Take ‘What if’ out of your vocabulary

Caitlin was never quiet in grade school. She talked loudly in class. When a teacher’s back was turned she drew caricatures of him for classroom distribution. A tomboy at heart, Caitlin taught her small-town schoolmates

Caitlin was never quiet in grade school. She talked loudly in class. When a teacher’s back was turned she drew caricatures of him for classroom distribution. A tomboy at heart, Caitlin taught her small-town schoolmates how to laugh. Ironically, she was crying from within.

In September 1999, Caitlin’s first day as a junior in high school, she committed suicide. She had been planning it for a while but friends only questioned the seriousness of her threats. After all, everything was a joke with Caitlin; or at least that’s what they thought.

Fast forward to the start of this semester. An all too familiar story rocked the collegiate world. The Columbia Spectator reported, “A day before NYU began fall classes, Joanne Michelle Leavy, a 23-year-old Tisch School of the Arts graduate student, jumped from that school’s main building.” This was the sixth suicide for NYU in the last year.

Leavy, like Caitlin, left a world of broken hearts behind. Alisha Outridge, Leavy’s best friend, reported to The New York Daily News that Leavy spoke of the overwhelming pressure of film school, work, finances and her diabetes. Leavy also told Outridge, “She wished she could be a kid again and just be herself, that she [wished she] didn’t have all these problems.” Caitlin’s friends and Outridge are now trapped in the world of “what if,” but they will never have an answer to their questions.

Caitlin cried for help but no one wanted to believe that the soccer star and class clown had serious problems inside. After her death, the community cursed themselves for not being able to intervene. For the people closest to Caitlin it was the hardest. They knew of her threats, yet failed to react.

For Leavy, her professor carries the guilt of what could have been done. Leavy wrote her former professor an e-mail titled, “Think Less” just before she died. The professor reported in The New York Daily News, “I think five minutes one way or the other could have made all the difference in the world.”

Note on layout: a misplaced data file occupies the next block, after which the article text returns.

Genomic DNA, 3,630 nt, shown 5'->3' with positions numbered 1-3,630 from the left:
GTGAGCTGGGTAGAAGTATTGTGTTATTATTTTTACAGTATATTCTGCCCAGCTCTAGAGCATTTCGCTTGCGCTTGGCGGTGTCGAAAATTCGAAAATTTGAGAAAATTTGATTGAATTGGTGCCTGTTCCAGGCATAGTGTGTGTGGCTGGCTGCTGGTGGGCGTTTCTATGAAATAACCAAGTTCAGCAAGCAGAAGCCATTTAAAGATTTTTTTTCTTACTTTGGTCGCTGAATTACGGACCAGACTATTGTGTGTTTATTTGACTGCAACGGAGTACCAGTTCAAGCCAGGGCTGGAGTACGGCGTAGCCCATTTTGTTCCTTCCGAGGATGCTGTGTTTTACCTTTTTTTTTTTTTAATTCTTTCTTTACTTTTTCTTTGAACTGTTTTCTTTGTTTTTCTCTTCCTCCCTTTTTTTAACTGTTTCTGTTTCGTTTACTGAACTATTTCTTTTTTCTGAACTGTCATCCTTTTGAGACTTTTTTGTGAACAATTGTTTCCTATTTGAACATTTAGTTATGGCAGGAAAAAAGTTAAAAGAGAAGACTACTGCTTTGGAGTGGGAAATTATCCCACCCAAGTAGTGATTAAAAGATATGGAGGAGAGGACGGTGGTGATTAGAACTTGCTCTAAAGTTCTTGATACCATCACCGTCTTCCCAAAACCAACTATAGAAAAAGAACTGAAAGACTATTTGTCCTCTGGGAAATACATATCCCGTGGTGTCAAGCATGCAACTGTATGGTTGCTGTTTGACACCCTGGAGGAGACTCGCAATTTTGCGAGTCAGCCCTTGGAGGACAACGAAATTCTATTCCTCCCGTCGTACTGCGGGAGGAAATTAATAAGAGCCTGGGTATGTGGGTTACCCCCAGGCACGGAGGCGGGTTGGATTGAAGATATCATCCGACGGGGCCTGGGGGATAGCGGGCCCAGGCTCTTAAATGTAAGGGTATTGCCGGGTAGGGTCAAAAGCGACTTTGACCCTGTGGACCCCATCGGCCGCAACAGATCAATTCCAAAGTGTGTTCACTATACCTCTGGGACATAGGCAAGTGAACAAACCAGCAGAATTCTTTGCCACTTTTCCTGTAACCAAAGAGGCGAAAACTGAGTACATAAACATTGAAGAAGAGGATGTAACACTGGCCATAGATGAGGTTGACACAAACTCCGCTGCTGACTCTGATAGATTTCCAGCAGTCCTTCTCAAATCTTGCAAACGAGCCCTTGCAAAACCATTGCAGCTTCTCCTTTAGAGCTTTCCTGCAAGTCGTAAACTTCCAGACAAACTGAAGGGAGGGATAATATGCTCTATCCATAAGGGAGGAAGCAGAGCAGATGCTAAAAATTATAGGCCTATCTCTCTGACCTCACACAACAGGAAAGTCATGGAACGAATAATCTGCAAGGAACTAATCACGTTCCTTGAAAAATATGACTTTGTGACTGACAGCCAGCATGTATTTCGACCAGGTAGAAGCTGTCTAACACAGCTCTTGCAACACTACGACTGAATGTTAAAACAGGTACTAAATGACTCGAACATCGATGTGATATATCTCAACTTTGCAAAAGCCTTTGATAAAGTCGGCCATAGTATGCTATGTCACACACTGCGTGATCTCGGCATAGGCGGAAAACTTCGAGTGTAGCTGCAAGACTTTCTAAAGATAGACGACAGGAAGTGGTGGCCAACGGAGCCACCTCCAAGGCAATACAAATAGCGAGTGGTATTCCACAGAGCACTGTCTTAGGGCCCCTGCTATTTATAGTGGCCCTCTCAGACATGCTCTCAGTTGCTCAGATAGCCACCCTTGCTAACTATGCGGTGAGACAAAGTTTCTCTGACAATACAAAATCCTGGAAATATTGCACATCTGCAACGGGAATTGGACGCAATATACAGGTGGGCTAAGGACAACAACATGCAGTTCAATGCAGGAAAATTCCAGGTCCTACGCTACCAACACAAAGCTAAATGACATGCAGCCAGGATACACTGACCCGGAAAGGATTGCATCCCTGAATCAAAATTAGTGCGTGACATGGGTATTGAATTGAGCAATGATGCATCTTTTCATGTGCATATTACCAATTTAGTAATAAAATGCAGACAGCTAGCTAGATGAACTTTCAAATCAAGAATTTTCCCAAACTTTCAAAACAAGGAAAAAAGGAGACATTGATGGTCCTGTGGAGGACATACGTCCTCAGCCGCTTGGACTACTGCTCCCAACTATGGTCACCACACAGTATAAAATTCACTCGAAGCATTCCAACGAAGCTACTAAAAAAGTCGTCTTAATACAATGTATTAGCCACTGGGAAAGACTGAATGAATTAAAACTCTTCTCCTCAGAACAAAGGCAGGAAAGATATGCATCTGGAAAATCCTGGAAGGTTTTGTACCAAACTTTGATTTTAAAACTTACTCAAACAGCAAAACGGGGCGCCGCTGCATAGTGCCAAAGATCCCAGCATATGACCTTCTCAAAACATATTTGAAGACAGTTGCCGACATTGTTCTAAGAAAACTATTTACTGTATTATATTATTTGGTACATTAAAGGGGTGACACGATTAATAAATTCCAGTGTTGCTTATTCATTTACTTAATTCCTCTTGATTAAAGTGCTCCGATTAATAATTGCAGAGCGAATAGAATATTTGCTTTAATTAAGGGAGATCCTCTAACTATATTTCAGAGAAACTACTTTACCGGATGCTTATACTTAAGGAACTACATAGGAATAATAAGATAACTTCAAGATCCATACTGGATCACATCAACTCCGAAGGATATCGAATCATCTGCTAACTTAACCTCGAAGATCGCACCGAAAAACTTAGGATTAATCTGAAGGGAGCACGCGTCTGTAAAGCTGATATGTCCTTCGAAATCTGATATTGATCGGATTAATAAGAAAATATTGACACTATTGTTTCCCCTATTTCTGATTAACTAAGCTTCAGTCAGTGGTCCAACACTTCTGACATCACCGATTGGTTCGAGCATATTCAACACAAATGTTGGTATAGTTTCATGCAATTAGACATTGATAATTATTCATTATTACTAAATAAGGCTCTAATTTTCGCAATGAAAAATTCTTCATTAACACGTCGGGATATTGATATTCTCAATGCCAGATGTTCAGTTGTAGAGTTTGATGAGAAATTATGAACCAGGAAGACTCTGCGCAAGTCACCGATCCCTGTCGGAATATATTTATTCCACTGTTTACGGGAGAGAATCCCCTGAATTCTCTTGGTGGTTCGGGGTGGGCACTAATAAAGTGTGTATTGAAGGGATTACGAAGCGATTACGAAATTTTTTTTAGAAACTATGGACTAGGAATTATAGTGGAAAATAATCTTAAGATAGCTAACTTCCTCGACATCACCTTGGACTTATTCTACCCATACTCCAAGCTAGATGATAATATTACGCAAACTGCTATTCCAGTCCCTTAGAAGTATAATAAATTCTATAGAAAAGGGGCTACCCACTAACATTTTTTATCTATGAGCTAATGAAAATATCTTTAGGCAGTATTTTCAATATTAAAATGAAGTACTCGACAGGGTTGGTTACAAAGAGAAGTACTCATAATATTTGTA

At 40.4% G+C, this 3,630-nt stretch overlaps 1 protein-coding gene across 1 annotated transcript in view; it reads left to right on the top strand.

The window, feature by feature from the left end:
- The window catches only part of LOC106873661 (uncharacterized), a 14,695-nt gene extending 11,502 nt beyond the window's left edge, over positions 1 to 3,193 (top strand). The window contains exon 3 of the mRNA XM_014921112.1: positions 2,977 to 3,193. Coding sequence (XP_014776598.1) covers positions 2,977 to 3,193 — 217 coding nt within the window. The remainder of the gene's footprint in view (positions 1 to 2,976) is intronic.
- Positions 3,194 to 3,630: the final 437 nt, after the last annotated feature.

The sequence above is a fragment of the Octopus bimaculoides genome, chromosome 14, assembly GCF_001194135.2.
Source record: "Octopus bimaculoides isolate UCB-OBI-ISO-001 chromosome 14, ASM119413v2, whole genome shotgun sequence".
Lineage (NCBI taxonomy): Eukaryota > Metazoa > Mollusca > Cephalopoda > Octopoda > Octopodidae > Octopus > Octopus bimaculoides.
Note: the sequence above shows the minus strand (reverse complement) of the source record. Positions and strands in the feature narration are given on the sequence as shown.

All too often friends of suicide victims wonder “what if” a friend really goes through with these threats? The time to wonder is when the people are still alive. Help should come before, not after.

According to the National Mental Health Association (NMHA), suicide is often caused by depression and other mental illness. In a report titled “Safe Guarding Students Against Suicide,” the NMHA states, “more teenagers and young adults die from suicide than from all medical illnesses combined.” The thing that statistics can’t number is the amount of people who have to deal with the aftermath.

John DiMino, Director of Tuttleman Counseling Services, has a solution for Temple students dealing with depressed friends. “We try to fill the environment with as many helpers as possible,” he said. His idea is to foster a community of security rather than inconsistency for those struggling with depression and subsequently suicidal thoughts.

DiMino said the most effective therapy combines medication and psychotherapy. Pills can alter the state of mental illness, but talking helps to alter the state of personal relationships. The proper use of pills and a good listener can make a difference in a suicidal friend’s life. No one can ever comprehend the mental baggage Caitlin carried, but a few spare minutes could have encouraged her to seek professional help.

At the very least, a friend can help and encourage someone not to commit suicide. Caitlin had been planning her death for years, and by ignoring her issues with the hope that they would dissipate over time, friends did nothing for her illness either. As anyone knows, depression does not disappear but grows wild if not tamed. As a friend of someone who is depressed and suicidal you don’t need someone with a Ph.D. to listen; there is no science in compassion.

When a friend takes their own life it seems that loved ones are quick to point the blame. The first finger gets pointed at doctors and medicine. As time passes people begin to look inward and inevitably guilt and responsibility takes hold. Blame will always be intangible and there is no pill or medical remedy for that. Trying to help a suicidal friend can increase the chances of their life quality and one’s own conscience.

The solution for any mental illness and especially suicide is seldom black and white. Caitlin and Leavy have proven just how gray the area of “what if” can be. Caitlin is never coming back and her classmates will forever wonder what more could have been done; but addressing her issues might have made a difference if she was willing to listen.

In light of these incidents students should take DiMino’s advice and concentrate on creating a community for peers. Perhaps the result will be fewer questions like “what could have I done?” and more like “what can I do now?”

Nicole D’Andrea can be reached at ndandrea@comcast.net .

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